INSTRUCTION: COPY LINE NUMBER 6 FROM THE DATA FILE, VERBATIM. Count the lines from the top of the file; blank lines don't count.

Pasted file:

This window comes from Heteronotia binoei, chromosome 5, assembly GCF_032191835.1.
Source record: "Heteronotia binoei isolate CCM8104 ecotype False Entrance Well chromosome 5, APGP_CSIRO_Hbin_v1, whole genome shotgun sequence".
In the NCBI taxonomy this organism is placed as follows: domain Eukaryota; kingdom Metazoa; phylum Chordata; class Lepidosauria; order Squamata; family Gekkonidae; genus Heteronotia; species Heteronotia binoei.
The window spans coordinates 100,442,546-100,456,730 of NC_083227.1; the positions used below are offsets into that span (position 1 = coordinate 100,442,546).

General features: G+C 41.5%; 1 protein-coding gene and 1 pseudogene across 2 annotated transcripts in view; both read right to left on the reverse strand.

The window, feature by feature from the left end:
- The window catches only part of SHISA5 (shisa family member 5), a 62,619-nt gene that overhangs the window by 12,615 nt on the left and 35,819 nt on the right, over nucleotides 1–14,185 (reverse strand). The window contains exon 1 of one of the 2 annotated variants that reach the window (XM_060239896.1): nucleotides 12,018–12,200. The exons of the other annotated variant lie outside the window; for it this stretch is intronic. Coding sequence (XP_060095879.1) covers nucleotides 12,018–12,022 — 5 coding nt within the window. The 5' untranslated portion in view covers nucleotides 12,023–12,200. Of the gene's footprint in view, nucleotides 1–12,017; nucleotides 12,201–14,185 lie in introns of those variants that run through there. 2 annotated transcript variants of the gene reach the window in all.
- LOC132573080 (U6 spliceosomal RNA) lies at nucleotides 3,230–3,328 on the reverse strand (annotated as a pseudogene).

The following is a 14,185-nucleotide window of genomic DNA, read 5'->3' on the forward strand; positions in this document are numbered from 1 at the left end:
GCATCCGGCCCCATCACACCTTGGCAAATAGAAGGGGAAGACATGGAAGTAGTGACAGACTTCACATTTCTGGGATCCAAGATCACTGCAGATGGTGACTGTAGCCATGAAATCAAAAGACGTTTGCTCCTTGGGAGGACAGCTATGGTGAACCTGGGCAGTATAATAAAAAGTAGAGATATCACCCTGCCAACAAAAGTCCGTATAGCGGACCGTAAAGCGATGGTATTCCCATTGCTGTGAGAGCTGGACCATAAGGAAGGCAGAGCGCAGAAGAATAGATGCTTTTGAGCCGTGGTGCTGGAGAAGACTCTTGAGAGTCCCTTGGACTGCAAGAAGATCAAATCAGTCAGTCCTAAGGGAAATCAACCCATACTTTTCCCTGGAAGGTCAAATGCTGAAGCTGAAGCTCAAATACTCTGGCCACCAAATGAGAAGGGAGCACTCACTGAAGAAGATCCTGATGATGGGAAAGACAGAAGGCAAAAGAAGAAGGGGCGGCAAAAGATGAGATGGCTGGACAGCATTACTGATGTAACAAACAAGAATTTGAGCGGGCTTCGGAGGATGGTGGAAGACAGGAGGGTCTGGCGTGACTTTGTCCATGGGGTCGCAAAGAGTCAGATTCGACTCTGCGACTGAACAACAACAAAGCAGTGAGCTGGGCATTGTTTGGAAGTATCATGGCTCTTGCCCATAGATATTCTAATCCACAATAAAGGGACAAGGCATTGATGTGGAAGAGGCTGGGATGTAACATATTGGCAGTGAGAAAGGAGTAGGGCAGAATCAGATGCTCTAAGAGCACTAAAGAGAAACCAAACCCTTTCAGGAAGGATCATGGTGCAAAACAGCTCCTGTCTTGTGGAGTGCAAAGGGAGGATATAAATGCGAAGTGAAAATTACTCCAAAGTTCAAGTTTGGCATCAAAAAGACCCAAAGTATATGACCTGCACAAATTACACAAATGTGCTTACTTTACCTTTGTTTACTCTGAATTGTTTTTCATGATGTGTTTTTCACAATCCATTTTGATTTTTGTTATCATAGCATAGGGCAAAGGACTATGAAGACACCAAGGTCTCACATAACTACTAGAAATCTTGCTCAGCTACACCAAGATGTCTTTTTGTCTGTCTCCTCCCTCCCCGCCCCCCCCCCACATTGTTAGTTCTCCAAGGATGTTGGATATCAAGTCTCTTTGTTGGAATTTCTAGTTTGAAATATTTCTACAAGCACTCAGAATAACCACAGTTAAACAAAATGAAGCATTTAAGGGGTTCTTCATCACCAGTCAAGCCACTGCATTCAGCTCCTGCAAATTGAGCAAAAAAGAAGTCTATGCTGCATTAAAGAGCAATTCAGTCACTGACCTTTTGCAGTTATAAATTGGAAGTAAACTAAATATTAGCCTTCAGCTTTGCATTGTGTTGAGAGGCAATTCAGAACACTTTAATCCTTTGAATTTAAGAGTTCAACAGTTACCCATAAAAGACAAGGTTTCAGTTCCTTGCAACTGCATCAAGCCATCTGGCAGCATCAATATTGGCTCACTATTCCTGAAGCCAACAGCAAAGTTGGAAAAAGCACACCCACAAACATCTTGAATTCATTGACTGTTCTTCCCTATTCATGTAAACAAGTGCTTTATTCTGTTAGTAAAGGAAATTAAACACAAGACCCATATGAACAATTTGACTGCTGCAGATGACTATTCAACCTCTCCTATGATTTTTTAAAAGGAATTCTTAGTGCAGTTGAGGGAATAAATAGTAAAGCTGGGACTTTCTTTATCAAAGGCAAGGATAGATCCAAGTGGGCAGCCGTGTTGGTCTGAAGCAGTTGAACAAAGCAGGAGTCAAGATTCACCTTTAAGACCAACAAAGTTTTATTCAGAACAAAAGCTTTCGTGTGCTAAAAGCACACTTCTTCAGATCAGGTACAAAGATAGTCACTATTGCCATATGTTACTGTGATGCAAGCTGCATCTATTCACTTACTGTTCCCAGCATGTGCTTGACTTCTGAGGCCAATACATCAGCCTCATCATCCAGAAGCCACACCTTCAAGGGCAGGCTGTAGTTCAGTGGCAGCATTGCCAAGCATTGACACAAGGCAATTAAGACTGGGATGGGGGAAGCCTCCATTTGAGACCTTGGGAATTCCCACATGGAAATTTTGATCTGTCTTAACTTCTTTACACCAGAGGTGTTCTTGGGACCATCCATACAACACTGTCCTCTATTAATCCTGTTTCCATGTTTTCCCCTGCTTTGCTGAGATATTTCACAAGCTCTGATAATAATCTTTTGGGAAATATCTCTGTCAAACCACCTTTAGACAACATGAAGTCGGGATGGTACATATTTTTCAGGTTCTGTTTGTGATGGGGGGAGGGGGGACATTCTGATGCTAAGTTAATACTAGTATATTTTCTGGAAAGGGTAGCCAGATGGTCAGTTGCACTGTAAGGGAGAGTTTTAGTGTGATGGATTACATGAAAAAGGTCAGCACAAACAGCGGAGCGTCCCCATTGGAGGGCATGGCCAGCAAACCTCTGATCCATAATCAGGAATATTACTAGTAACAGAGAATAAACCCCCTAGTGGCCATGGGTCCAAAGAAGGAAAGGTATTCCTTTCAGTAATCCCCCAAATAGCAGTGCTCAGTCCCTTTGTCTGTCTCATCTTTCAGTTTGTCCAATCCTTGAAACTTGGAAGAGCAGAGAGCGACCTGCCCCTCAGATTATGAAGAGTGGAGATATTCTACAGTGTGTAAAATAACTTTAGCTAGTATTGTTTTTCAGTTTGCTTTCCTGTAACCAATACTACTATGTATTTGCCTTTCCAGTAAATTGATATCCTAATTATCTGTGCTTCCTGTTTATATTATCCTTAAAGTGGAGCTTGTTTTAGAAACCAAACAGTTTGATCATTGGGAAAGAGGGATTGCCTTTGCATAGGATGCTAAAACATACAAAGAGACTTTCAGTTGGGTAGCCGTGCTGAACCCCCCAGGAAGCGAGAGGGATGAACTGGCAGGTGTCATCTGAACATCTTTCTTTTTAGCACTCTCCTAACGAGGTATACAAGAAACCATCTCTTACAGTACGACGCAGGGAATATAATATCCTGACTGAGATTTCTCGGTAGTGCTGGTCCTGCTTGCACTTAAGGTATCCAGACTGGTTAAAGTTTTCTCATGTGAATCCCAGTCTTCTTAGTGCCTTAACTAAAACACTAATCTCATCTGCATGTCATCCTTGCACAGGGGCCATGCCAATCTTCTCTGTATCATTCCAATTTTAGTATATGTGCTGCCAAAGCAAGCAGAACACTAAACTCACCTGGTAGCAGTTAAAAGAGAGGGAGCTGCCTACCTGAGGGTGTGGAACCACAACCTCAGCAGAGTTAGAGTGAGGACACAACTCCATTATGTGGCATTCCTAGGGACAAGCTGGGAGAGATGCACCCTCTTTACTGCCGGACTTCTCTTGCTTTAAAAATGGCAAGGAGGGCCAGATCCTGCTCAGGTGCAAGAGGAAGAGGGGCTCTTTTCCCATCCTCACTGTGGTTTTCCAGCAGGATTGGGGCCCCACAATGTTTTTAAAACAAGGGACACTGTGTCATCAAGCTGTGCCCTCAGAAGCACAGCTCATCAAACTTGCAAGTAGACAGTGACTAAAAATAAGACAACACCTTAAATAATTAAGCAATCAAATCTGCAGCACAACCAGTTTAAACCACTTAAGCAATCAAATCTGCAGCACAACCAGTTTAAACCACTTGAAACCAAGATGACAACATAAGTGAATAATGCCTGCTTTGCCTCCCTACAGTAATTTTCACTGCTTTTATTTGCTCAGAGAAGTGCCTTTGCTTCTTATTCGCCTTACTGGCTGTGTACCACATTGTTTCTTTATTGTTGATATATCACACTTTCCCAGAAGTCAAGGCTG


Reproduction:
The window, feature by feature from the left end: